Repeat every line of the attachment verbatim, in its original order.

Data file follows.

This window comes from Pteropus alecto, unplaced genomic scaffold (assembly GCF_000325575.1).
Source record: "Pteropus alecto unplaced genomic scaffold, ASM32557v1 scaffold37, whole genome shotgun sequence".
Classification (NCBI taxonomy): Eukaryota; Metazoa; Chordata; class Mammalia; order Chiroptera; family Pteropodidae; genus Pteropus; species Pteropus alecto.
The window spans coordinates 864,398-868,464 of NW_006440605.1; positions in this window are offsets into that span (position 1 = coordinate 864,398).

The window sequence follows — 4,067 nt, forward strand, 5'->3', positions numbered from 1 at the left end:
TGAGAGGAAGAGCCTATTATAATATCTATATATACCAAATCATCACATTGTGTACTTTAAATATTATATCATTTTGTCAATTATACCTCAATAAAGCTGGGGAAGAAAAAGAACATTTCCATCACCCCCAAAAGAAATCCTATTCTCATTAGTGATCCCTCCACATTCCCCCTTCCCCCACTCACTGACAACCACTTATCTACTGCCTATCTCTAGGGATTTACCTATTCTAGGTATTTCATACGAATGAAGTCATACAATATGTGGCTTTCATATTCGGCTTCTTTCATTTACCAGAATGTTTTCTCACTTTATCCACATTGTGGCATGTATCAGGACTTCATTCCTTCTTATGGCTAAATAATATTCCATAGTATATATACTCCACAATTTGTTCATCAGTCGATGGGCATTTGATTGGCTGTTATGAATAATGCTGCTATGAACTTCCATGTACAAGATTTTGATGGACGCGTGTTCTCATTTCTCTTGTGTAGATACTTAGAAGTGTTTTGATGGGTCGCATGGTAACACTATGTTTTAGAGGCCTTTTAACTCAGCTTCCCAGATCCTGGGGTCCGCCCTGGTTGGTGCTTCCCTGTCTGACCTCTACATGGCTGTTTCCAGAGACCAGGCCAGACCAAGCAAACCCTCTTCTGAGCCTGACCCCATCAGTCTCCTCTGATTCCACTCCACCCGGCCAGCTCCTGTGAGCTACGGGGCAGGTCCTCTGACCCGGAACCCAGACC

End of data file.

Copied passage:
This window comes from Pteropus alecto, unplaced genomic scaffold (assembly GCF_000325575.1).
Source record: "Pteropus alecto unplaced genomic scaffold, ASM32557v1 scaffold37, whole genome shotgun sequence".
Classification (NCBI taxonomy): Eukaryota; Metazoa; Chordata; class Mammalia; order Chiroptera; family Pteropodidae; genus Pteropus; species Pteropus alecto.
The window spans coordinates 864,398-868,464 of NW_006440605.1; positions in this window are offsets into that span (position 1 = coordinate 864,398).

The window sequence follows — 4,067 nt, forward strand, 5'->3', positions numbered from 1 at the left end:
TGAGAGGAAGAGCCTATTATAATATCTATATATACCAAATCATCACATTGTGTACTTTAAATATTATATCATTTTGTCAATTATACCTCAATAAAGCTGGGGAAGAAAAAGAACATTTCCATCACCCCCAAAAGAAATCCTATTCTCATTAGTGATCCCTCCACATTCCCCCTTCCCCCACTCACTGACAACCACTTATCTACTGCCTATCTCTAGGGATTTACCTATTCTAGGTATTTCATACGAATGAAGTCATACAATATGTGGCTTTCATATTCGGCTTCTTTCATTTACCAGAATGTTTTCTCACTTTATCCACATTGTGGCATGTATCAGGACTTCATTCCTTCTTATGGCTAAATAATATTCCATAGTATATATACTCCACAATTTGTTCATCAGTCGATGGGCATTTGATTGGCTGTTATGAATAATGCTGCTATGAACTTCCATGTACAAGATTTTGATGGACGCGTGTTCTCATTTCTCTTGTGTAGATACTTAGAAGTGTTTTGATGGGTCGCATGGTAACACTATGTTTTAGAGGCCTTTTAACTCAGCTTCCCAGATCCTGGGGTCCGCCCTGGTTGGTGCTTCCCTGTCTGACCTCTACATGGCTGTTTCCAGAGACCAGGCCAGACCAAGCAAACCCTCTTCTGAGCCTGACCCCATCAGTCTCCTCTGATTCCACTCCACCCGGCCAGCTCCTGTGAGCTACGGGGCAGGTCCTCTGACCCGGAACCCAGACC